Stats NZ released the March Quarter Labour Market Report which reported that the unemployment fell to 4.2% in the first three months of the year, from 4.3% in the final quarter of 2018. Economists expected a jobless rate of 4.3%. The number of people unemployed declined at a faster rate than the number of people in the labour force. The result was the unemployment rate falling close to its 10-year low of 4.0%, set in mid-2018. The labour market underutilisation rate was 11.3% in the first quarter, the lowest rate since the December 2008 quarter.
-4,000: The economy lost 4,000 jobs in the first quarter of 2019.
4.2%: The unemployment rate fell to 4.2%.
2.0%: Overall wages increased 2.0% over the last year.
Stats NZ released the March Quarter Labour Market Report which reported that the unemployment fell to 4.2% in the first three months of the year, from 4.3% in the final quarter of 2018 and beating analyst expectations. The number of unemployed declined at a faster rate than the number of people in the labour force. As a result, the unemployment rate fell close to its 10-year low of 4.0% set last year. Compared to last year, 38,200 more people were employed, an increase of 1.5% – comprised of 25,400 women and 12,800 men.
The labour market underutilisation rate was 11.3% in the first quarter, the lowest rate since the fourth quarter of 2008. Underutilisation provides a broad gauge of untapped capacity in New Zealand’s labour market. In the first quarter, the number of people underutilised decreased by 14,000 to 324,000. There were 8,000 fewer underutilised women and 6,000 fewer underutilised men.
For the first time in more than four years, the New Zealand economy lost jobs. In addition, the number of jobs created over the past year was slightly more than half the rate of the previous year. Coupled together, these figures indicate a weakening and possible end of the steady job market growth seen in recent years. The slowing job market may have implications for the economy as a whole as Stats NZ Senior Manager Jason Attewell noted:
“Generally, employment growth tends to lag broader economic growth by about three months, New Zealand has seen a softening of economic growth as measured by gross domestic product over the last six months, and we now are seeing that softening come through the employment rate.”
Wage growth is also frustratingly low, even in a tight labour market, as the New Zealand Herald reports:
“ANZ economists have picked unemployment to remain flat at 4.3% although they acknowledge risks in either direction depending on the flow through from business confidence.
Regardless, it looks set to remain at levels which economists often describe technically as ‘full employment.’
That has led to some debate as to why wage growth has remained so subdued. In fact, it has been a major source of economic uncertainty globally as well as locally.
‘More significant government-related increases are likely to come later in the year,’ Westpac’s Gordon says.
‘Wage growth tends to lag the broader economic cycle. Even if the demand for new workers is fading, there appears to be enough accumulated pressure in the labour market to support a pickup in wage growth over the next couple of years.’
ASB’s Mark Smith described this year as a pivotal one for wage trends.
‘Our view had been that stretched labour market capacity and the boost to wages provided by minimum wage increases and moves towards more Fair Pay agreements would be sufficient to trigger a generalised firming in overall wages,’ he wrote.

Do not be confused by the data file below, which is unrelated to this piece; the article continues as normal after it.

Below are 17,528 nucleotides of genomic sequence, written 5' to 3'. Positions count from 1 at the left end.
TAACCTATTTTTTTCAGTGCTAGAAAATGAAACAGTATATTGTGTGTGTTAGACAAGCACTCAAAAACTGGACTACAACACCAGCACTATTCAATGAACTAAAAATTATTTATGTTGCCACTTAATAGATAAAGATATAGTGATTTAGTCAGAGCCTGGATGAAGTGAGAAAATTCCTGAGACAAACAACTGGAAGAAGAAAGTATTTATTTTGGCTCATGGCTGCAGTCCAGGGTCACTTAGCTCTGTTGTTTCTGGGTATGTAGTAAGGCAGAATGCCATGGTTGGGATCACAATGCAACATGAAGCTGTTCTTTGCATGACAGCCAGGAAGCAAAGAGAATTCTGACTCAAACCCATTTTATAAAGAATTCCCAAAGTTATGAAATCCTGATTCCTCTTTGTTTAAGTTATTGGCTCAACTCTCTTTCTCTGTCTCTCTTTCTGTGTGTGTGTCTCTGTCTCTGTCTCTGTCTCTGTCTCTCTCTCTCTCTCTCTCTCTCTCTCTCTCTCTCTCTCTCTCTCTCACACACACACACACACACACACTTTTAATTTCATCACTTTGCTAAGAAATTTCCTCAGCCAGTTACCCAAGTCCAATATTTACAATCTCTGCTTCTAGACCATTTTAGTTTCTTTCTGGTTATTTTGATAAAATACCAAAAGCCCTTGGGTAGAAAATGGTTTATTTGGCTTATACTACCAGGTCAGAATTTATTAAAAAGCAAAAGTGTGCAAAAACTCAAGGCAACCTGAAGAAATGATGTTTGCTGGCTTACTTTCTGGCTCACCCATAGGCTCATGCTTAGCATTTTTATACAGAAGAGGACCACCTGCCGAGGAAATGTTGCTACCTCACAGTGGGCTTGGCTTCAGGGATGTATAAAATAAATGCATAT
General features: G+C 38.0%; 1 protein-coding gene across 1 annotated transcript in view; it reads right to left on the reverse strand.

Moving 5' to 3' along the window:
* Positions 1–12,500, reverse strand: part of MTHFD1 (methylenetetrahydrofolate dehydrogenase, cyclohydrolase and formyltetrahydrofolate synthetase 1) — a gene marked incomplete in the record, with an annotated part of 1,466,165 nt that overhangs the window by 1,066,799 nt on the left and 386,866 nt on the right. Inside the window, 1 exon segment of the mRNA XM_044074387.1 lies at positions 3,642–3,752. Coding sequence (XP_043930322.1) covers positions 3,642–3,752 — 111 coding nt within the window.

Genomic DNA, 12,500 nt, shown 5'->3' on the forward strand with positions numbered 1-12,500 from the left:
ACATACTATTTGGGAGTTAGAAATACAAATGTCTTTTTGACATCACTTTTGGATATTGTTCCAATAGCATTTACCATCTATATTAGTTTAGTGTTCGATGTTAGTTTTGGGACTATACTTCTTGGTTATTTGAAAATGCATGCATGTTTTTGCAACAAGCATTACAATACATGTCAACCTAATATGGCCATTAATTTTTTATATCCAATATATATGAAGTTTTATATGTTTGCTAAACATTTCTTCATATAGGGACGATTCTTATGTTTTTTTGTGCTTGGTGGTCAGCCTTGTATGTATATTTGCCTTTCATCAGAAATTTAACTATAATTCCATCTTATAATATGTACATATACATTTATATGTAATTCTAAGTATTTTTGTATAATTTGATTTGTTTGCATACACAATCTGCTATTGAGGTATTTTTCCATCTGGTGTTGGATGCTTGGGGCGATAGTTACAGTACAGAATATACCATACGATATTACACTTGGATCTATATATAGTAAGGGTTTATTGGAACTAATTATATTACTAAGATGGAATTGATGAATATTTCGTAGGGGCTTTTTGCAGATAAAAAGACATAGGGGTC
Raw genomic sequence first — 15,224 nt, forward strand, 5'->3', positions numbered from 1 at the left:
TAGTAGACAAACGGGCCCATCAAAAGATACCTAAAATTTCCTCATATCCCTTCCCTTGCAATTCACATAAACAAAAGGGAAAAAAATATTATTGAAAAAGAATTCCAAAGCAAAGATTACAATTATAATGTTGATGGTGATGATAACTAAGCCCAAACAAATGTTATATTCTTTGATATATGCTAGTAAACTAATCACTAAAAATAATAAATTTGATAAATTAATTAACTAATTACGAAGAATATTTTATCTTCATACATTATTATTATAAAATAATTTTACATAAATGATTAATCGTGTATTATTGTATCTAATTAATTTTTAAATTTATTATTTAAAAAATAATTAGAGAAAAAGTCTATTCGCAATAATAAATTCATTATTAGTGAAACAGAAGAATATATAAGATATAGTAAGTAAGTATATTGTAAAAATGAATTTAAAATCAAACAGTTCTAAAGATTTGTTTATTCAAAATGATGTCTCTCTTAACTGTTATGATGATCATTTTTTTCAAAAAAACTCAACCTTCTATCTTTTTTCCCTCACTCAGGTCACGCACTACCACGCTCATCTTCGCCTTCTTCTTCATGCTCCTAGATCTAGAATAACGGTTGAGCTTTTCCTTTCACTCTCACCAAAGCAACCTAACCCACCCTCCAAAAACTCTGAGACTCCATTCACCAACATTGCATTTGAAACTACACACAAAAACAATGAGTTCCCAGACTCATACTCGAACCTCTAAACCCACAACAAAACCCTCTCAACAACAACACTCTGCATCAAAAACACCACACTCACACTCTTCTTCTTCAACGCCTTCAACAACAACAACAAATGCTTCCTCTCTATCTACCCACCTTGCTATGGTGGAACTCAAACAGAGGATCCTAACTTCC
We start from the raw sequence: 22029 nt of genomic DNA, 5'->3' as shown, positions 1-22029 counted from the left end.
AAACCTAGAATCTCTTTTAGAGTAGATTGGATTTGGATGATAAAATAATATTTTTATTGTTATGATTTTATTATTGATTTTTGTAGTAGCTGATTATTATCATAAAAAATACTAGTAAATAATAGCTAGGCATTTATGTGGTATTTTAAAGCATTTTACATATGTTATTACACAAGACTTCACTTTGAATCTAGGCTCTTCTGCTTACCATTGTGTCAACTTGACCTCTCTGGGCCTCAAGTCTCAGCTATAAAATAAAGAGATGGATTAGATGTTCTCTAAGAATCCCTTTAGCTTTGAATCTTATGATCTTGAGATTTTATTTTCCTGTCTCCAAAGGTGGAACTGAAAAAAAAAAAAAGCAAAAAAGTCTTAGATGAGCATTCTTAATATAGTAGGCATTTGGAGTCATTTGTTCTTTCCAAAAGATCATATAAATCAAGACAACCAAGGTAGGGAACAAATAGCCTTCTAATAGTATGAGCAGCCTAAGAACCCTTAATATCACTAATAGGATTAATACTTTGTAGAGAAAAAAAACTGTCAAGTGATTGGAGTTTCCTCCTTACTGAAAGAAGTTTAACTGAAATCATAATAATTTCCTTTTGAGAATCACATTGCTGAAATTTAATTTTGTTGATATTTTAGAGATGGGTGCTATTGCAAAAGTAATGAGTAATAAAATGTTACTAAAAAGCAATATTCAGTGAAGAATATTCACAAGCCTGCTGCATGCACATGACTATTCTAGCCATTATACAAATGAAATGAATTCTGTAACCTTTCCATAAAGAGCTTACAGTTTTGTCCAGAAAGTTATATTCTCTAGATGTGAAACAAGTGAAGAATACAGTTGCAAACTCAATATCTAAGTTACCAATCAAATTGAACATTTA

‘The failure to date for wages to come to the party has challenged that view.’”
What will the impact of new technology be on New Zealand’s future workforce? The New Zealand government asked the Productivity Commission to conduct an inquiry into technological change and the future of work. The result is an issues paper that presents four possible scenarios as presented in CIO Magazine:
- More Tech More Jobs: Technology adoption accelerates in this scenario, and the technologies adopted create more jobs than they replace. Both capital and labour productivity rise in this scenario, perhaps substantially.
- More Tech and Fewer Jobs: This scenario, in common with the first one, is driven by accelerating technology adoption. However, it differs in that the technology adopted is, overall, labour replacing. Capital productivity rises substantially in this scenario, as firms increasingly adopt productivity-enhancing technologies. Labour productivity might also rise, as lower-skilled roles are increasingly automated. An expected consequence of this combination of drivers is widespread unemployment.
- Stagnation: In this scenario, the pace of technological adoption slows. This could be due to declining innovation, as technological bottlenecks prove harder to overcome than expected. Alternatively, slower change could occur as technology adoption by firms slows – perhaps because newer technologies are less productivity enhancing for firms than those of the past.
- Steady As: In this scenario, the technological drivers of labour market change over the next one-to-two decades stay within the bounds of New Zealand experience over the past one-to-two decades. This future offers ongoing change, according to the paper, but the rate of that change is roughly that which New Zealanders are familiar with.
Regardless of how or whether these scenarios take place in New Zealand’s economic future, New Zealanders appear to be unconcerned about losing their jobs to technology. The New Zealand Herald reports that a recent Massey University study found 87.5% of respondents either disagreed or strongly disagreed with the statement “smart technology, artificial intelligence, robotics or algorithms could take my job.”